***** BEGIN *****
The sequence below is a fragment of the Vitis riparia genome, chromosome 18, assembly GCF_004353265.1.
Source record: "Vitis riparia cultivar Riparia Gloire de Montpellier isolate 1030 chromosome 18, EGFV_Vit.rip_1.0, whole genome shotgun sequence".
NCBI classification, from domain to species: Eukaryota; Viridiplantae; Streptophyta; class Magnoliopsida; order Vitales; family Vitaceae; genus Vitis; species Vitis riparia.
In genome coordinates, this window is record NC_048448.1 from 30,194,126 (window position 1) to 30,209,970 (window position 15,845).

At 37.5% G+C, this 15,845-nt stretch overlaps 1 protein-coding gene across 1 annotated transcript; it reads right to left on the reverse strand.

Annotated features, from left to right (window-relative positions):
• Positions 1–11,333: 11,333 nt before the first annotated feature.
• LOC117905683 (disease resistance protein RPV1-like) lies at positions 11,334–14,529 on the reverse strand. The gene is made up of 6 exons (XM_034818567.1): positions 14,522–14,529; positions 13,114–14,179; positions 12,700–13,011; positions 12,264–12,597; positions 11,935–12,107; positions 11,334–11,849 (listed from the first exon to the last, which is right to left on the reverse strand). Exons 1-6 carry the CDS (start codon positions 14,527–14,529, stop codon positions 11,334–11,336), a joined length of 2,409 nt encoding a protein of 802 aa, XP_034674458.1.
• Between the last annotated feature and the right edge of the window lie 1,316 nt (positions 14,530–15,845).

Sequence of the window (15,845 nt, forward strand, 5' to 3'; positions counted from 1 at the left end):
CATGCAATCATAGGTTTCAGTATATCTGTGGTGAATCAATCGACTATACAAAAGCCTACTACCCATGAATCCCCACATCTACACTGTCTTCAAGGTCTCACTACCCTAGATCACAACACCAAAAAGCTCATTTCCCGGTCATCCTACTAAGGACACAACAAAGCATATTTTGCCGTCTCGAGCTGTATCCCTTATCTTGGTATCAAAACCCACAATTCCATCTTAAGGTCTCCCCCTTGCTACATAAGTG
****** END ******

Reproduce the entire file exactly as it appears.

The sequence below is a fragment of the Vitis riparia genome, chromosome 18, assembly GCF_004353265.1.
Source record: "Vitis riparia cultivar Riparia Gloire de Montpellier isolate 1030 chromosome 18, EGFV_Vit.rip_1.0, whole genome shotgun sequence".
NCBI classification, from domain to species: Eukaryota; Viridiplantae; Streptophyta; class Magnoliopsida; order Vitales; family Vitaceae; genus Vitis; species Vitis riparia.
In genome coordinates, this window is record NC_048448.1 from 30,194,126 (window position 1) to 30,209,970 (window position 15,845).

At 37.5% G+C, this 15,845-nt stretch overlaps 1 protein-coding gene across 1 annotated transcript; it reads right to left on the reverse strand.

Annotated features, from left to right (window-relative positions):
• Positions 1–11,333: 11,333 nt before the first annotated feature.
• LOC117905683 (disease resistance protein RPV1-like) lies at positions 11,334–14,529 on the reverse strand. The gene is made up of 6 exons (XM_034818567.1): positions 14,522–14,529; positions 13,114–14,179; positions 12,700–13,011; positions 12,264–12,597; positions 11,935–12,107; positions 11,334–11,849 (listed from the first exon to the last, which is right to left on the reverse strand). Exons 1-6 carry the CDS (start codon positions 14,527–14,529, stop codon positions 11,334–11,336), a joined length of 2,409 nt encoding a protein of 802 aa, XP_034674458.1.
• Between the last annotated feature and the right edge of the window lie 1,316 nt (positions 14,530–15,845).

Sequence of the window (15,845 nt, forward strand, 5' to 3'; positions counted from 1 at the left end):
CATGCAATCATAGGTTTCAGTATATCTGTGGTGAATCAATCGACTATACAAAAGCCTACTACCCATGAATCCCCACATCTACACTGTCTTCAAGGTCTCACTACCCTAGATCACAACACCAAAAAGCTCATTTCCCGGTCATCCTACTAAGGACACAACAAAGCATATTTTGCCGTCTCGAGCTGTATCCCTTATCTTGGTATCAAAACCCACAATTCCATCTTAAGGTCTCCCCCTTGCTACATAAGTG